We came across many water ponds on the fort which are frequented by wild animals to quench their thirst. Well, we were informed about the same by few villagers when we returned to the base.

Our aim was to reach the mosque which we reached after walking for 10 minutes.

There is another pond adjacent to this mosque where there is a some sort of gate.

There is some kind of structure near the mosque with the footsteps carved on it.

Remnants of the structure on the fort

There is a hill on top of the fort. I was keen to go on top of the hill but considering most of my trek mates were too tired to have further climb, I did not push further and we decided to return to the base. 

Another mosque on the fort

As we reached to the point from where we had to descend from the fort, we came across a group of 7-8 people who after seeing us, approached us and began enquiring about us. We were just hoping that we were not dealing with the thugs as their way of asking questions seemed to be too rude. Instead of panicking and revealing too much information about us, we dealt with them confidently and once they realized our confidence, their tone of speaking to us mellowed down and we started our descend.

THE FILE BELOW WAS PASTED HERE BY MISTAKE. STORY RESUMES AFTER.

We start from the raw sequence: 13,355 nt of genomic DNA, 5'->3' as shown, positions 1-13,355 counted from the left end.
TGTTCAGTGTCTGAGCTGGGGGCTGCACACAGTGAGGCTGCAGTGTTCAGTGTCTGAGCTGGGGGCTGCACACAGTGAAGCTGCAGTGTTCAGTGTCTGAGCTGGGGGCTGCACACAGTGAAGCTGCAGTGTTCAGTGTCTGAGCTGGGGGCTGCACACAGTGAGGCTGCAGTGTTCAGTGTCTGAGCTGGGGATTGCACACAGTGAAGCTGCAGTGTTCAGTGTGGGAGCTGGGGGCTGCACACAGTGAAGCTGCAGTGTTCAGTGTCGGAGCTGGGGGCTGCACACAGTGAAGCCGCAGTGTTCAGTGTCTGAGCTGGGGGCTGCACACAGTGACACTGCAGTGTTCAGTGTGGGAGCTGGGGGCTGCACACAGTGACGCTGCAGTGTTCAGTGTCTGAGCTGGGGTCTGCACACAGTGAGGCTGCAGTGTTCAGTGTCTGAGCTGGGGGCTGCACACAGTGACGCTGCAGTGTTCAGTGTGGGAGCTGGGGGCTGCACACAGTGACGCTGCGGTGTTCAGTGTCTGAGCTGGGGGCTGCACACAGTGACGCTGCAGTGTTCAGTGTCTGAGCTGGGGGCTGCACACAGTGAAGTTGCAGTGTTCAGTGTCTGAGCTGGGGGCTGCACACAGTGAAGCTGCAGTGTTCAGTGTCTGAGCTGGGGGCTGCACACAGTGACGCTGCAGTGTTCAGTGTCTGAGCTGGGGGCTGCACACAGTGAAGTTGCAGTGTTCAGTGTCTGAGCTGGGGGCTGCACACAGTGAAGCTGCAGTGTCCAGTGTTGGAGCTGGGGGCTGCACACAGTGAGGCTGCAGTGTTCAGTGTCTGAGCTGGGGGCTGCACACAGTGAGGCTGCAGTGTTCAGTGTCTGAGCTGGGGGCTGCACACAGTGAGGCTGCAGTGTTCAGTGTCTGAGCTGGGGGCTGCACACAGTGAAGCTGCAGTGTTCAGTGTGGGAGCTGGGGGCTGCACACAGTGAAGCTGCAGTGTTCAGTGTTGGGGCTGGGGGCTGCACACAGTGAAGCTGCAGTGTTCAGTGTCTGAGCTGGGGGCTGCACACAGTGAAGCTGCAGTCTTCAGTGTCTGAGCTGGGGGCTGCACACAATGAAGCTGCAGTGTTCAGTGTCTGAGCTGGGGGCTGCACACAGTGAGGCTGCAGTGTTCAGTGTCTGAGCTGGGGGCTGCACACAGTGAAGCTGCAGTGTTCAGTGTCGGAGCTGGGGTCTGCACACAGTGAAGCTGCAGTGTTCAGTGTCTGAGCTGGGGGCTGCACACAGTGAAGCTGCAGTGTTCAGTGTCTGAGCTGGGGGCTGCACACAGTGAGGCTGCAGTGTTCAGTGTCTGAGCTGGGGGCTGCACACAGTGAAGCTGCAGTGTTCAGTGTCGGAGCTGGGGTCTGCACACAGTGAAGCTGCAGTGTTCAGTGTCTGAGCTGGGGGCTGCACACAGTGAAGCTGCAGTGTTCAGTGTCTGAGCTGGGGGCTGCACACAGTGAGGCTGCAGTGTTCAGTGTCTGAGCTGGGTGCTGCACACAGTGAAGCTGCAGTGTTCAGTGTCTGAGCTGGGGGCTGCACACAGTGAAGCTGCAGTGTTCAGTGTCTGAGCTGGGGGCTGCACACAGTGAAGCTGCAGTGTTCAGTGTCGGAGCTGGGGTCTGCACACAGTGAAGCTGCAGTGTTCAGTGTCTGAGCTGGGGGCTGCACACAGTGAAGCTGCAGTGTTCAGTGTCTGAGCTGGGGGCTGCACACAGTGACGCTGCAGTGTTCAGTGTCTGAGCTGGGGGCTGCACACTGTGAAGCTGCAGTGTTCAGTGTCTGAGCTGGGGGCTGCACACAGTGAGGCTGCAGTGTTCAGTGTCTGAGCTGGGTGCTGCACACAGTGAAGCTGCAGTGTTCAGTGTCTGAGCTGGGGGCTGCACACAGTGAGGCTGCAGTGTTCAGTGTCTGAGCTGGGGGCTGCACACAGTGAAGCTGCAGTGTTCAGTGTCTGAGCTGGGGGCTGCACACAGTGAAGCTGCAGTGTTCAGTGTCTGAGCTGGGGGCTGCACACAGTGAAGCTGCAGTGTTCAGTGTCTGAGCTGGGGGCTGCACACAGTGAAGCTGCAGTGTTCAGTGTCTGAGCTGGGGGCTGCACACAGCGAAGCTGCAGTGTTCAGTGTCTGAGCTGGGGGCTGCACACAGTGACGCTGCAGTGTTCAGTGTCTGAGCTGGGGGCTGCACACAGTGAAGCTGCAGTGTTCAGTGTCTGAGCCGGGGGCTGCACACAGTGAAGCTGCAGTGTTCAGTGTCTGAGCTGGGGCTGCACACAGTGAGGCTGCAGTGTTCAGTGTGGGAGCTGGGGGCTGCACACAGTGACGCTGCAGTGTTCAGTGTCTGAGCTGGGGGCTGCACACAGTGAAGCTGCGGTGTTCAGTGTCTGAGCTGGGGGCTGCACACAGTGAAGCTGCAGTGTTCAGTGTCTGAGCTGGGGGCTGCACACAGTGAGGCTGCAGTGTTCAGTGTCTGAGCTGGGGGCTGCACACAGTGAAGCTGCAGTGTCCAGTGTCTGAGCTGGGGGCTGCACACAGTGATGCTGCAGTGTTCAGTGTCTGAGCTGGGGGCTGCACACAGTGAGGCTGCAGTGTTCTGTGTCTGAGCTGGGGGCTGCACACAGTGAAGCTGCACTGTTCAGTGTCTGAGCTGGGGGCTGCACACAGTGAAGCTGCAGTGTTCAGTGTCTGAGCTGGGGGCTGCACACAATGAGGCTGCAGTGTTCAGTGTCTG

Well, another danger was lurking us ahead. We were again confronted with the same set of monkeys who had troubled us while we were ascending. This time these monkeys were looking more determined and more ominous than before. They were hell bent on grabbing few things from us. I was the one carrying two bottles on the side pockets of my backpack and a monkey jumped on my sack from behind to have a go at the bottles. Well, this was totally unexpected and I immediately threw my backpack on the ground and tussle for the backpack began. Monkey was pulling it from one end and I was pulling it at the other end. Soon after hearing our shouts, a group that we had met a while back, came on the other side to see what was going on. It must have been funny sight for these on-lookers but not at all funny for me. Soon after a lot of howling and shouting, I was able to pull off my backpack successfully. I immediately slid the bottles inside the sack and again hoisted it on my back and again came back on the top to catch my breath and in the company of the large group. Somehow, the monkey knew my face now and knew that I had definitely something in my sack kept looking at me from the distance. Everyone in the other group told us to ignore the monkeys and distract them so that we could quietly slip away. As they were distracting the monkeys, I started to descend in a hurry. Avinash was just behind me and now, it was his turn to face the wrath of the monkeys. Well, it seemed pride of monkeys was at stake and they were keen not to return empty handed. Avinash shouted loudly and in order to distract monkeys, threw his sack almost 30 ft down where my other trek mates were standing and watching us. Avinash further urged my trek mates to pick up his sack as he had his valet inside it. My other trek mates were already frightened and were not coming forward to pick up Avinash’s sack. It was a stalemate for a while as monkeys were also confused what to do next. Finally, my trek mates gathered the courage and picked up the sack. Soon, things were coming to normalcy and we again started to descend not sure whether monkeys would keep on following us. Fortunately, nothing dramatic happened further. It seemed monkeys lost further interest in us and decided against following us any further. Our heart was beating loudly till we reached to the col again.